Korea will be able to access information on Swiss bank accounts held by Koreans according to the finance ministry, Friday.
The Ministry of Strategy and Finance said that Korea and Switzerland have agreed to revise a double-taxation avoidance deal and that the revised treaty will become effective from July 25.
The ministry said that the deal will make it easier for each nation to request and obtain financial information on individuals suspected of hiding money in secret bank accounts for tax evasion purposes
Both countries exchanged ratification documents for the bilateral tax treaty revision in Bern, Tuesday. It was ratified by the National Assembly in February and the Swiss followed suit earlier this month.
The ratification followed the two countries’ agreement to revise their tax treaty in 2010 on the exchange of information about financial activities by nationals of each other’s country.
Switzerland has often been regarded as a safe haven for those who want to stash away ill-gotten wealth without paying taxes thanks to the country’s strict banking privacy laws. These have recently been loosened due to actions taken by other countries regarding their nationals’ accounts.
“We will exchange financial information with Switzerland, which had kept its doors closed under the principle of banking privacy,” said Lim Hwan-soo, an assistant commissioner of the National Tax Service (NTS) at a news conference earlier this week.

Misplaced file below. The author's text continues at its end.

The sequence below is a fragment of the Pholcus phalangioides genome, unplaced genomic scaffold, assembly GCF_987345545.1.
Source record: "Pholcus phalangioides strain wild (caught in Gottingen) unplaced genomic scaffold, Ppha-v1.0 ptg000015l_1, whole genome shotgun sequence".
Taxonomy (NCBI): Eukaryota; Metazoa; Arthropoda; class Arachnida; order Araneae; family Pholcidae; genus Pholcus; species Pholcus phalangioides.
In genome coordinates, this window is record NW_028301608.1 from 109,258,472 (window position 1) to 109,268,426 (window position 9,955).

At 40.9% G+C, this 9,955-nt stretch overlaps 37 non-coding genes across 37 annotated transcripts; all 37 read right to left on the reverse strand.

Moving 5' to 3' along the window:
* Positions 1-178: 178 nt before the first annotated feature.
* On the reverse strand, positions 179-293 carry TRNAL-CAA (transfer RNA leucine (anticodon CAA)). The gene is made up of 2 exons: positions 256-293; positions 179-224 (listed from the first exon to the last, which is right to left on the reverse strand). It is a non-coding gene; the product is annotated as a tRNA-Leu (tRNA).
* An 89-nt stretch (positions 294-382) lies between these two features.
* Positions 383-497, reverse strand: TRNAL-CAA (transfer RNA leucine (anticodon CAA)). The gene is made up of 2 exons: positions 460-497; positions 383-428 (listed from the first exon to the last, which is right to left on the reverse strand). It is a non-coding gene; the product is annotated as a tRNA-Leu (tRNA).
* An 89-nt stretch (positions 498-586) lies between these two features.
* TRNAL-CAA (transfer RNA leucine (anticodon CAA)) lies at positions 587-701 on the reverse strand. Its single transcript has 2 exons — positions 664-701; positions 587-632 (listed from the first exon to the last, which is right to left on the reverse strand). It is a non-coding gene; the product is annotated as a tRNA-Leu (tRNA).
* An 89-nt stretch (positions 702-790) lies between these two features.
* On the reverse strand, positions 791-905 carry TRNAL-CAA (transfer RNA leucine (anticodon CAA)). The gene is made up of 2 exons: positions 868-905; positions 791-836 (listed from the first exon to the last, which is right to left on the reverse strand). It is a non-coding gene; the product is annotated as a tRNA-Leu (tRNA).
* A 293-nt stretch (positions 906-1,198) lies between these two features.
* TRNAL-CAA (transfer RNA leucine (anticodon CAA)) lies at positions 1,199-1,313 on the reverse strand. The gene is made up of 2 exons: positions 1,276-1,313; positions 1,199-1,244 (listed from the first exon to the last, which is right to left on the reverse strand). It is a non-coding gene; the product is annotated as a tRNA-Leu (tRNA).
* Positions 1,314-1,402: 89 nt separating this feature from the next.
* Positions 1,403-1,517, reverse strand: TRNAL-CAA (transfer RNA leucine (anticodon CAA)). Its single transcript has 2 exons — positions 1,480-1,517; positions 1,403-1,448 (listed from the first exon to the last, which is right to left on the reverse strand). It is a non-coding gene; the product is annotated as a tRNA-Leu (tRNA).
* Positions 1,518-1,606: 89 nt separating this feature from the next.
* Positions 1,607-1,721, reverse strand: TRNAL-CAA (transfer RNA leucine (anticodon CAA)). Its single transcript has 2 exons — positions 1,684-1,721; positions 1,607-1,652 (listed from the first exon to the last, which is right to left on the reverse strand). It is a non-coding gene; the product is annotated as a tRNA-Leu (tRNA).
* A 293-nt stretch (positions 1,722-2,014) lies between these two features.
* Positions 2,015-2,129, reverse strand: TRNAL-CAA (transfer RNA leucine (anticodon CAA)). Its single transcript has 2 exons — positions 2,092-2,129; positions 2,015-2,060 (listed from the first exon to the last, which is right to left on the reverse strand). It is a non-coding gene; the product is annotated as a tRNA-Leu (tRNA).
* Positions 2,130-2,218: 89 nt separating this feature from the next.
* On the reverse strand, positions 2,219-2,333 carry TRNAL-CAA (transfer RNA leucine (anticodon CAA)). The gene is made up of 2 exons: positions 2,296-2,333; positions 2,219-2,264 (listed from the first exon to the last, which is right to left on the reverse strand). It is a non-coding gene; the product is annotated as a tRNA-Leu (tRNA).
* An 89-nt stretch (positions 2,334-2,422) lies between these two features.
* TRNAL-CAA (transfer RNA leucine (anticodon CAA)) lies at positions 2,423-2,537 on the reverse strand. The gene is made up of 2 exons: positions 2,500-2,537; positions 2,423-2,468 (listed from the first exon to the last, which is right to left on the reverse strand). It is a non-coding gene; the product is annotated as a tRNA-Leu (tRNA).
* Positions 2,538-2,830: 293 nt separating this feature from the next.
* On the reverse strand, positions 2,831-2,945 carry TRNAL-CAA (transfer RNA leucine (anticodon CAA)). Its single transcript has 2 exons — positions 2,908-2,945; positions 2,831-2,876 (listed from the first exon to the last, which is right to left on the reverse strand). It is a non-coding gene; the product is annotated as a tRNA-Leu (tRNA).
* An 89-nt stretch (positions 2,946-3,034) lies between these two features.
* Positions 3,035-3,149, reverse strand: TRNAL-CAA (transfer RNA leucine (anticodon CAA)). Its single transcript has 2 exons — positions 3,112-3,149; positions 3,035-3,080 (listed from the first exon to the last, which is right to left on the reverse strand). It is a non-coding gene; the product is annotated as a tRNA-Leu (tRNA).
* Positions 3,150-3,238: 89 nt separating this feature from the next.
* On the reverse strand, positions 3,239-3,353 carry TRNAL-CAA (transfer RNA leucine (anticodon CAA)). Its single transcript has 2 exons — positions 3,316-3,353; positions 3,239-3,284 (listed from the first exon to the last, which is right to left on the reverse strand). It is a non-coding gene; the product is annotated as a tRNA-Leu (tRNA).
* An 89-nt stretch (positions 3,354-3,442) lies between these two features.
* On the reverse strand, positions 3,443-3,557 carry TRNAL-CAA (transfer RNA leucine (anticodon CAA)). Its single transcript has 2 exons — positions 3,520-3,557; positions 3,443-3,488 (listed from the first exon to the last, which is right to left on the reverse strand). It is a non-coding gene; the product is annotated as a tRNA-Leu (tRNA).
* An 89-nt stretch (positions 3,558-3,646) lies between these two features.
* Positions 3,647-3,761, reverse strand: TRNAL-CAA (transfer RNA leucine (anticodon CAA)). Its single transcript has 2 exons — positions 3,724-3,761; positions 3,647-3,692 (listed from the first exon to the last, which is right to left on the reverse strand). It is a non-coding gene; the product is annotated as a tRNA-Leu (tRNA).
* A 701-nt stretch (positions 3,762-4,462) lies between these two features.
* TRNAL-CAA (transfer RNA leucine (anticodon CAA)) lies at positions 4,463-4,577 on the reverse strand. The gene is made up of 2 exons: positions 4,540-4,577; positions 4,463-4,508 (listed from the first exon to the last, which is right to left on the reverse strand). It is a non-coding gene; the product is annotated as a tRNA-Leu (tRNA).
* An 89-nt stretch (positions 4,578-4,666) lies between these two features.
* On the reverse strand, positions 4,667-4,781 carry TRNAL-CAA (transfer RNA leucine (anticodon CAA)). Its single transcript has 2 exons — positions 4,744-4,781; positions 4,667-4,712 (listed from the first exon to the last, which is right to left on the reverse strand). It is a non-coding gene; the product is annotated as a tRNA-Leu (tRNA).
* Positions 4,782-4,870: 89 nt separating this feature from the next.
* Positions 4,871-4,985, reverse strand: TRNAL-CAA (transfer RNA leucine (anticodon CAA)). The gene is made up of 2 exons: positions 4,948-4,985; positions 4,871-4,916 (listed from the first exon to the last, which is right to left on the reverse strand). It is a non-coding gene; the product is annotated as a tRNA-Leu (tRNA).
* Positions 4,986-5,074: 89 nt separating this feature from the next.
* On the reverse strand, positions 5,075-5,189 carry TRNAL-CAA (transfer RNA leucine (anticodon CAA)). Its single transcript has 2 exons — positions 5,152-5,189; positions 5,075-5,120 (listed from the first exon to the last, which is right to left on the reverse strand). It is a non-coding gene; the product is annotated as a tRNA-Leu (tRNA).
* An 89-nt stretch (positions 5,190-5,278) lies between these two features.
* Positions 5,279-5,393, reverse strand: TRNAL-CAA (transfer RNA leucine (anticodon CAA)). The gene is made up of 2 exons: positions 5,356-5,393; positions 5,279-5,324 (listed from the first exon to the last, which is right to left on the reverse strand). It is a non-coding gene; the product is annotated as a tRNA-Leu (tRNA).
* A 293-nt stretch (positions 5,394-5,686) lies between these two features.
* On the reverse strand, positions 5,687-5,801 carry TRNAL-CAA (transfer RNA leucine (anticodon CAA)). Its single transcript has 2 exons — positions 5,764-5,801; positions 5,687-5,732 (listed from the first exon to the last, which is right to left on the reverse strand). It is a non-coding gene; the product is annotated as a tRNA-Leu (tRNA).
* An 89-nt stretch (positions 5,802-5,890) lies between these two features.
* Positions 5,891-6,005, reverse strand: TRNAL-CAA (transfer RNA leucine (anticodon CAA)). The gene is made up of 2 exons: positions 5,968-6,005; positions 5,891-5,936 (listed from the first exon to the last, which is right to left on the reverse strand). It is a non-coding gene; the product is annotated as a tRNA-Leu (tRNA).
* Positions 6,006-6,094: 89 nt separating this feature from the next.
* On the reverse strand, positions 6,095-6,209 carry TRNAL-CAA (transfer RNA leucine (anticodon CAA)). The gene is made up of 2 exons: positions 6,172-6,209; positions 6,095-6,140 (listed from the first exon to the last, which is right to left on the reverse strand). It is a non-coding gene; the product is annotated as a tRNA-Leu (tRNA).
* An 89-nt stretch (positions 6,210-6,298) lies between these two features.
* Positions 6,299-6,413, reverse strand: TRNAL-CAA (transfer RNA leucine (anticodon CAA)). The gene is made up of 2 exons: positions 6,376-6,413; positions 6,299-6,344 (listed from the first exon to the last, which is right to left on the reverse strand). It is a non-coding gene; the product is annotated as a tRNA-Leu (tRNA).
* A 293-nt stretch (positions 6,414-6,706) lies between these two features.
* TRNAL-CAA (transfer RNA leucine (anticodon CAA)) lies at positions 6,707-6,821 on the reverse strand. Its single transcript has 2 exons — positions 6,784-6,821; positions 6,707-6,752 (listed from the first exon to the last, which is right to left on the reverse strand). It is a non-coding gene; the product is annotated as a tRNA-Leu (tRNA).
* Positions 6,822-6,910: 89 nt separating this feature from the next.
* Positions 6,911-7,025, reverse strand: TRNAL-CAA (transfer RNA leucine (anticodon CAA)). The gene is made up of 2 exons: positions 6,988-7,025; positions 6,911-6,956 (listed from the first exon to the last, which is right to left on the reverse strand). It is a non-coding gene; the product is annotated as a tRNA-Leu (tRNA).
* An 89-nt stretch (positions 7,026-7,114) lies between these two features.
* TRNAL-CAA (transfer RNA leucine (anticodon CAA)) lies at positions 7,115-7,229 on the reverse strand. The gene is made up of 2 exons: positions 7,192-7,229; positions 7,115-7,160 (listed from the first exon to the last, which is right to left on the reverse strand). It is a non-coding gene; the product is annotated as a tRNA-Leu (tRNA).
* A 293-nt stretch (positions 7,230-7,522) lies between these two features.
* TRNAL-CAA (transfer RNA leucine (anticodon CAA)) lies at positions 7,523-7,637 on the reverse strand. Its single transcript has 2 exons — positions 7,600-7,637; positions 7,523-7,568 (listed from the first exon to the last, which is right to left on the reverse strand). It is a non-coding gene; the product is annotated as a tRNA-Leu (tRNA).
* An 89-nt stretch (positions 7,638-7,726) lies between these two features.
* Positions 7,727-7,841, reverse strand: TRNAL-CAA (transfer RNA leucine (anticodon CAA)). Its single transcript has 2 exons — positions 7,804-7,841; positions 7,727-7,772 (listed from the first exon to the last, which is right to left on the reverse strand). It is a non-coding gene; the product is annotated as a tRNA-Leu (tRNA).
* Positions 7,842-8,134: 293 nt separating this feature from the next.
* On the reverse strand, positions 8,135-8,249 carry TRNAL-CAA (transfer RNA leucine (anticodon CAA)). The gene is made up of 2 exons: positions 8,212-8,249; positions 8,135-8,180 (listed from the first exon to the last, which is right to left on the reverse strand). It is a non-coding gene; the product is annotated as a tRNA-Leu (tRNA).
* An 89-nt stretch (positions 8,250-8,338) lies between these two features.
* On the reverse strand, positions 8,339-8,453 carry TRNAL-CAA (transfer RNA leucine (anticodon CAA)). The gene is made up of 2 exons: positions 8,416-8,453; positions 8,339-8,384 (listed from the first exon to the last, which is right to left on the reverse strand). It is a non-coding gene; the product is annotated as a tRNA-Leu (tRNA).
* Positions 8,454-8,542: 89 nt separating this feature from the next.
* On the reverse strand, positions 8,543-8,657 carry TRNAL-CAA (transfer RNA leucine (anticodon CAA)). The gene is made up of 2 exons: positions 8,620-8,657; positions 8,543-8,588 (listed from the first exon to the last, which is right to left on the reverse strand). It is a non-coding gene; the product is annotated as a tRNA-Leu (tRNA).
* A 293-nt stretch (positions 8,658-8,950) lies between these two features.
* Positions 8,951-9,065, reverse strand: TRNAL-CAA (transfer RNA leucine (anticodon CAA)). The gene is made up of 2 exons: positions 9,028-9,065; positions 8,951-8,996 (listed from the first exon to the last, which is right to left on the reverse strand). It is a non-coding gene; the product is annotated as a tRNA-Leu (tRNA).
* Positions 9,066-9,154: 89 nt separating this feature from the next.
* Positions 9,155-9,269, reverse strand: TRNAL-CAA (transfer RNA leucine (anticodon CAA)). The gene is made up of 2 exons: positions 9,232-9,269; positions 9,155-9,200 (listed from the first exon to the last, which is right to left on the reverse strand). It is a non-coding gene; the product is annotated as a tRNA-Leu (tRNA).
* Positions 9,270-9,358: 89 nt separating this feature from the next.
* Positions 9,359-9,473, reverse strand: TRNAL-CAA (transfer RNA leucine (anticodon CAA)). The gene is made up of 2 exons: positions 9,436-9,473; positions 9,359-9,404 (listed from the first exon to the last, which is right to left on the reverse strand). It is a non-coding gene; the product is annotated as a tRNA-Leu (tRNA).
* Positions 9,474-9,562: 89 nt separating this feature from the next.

Under the treaty, Switzerland agreed to provide banking information on Korean nationals for the purpose of equitable taxation
“If it comes to it, we will be able to check Credit Suisse bank accounts of Koreans we suspect of being tax evaders,” said Hwang In-woong, a director at the finance ministry.
This is a drastic change for the European country which had refused to unveil bank customers’ information under the principle of banking privacy guaranteed by its Constitution.
But it has been forced to open up after foreign governments and international organisations, in particular, the United States and the Organisation for Economic Cooperation and Development, pressured it to do so by imposing fines on Swiss banks and filing lawsuits against them.
The NTS is also planning to share tax information with the Marshall Islands and Cook Islands.
“We will trace and levy taxes on illegal capital outflow and overseas tax evasion conducted by big conglomerates, mid-tier firms and rich people,” a tax official said.
Meanwhile, the owner of a medium-sized firm, identified only by his surname Hong, was one of eight people exemplified by the NTS for tax evasion. Tax officials said he established a paper company in Switzerland, and bought stakes in a Korean business through the fake firm.
He earned 7.1 billion won from dividends from the Korean company and made 28.3 billion won from selling shares but did not report the income. The NTS levied 13.3 billion won in income tax on Hong and imposed fines for not reporting his overseas financial accounts. -By Kim Jae-won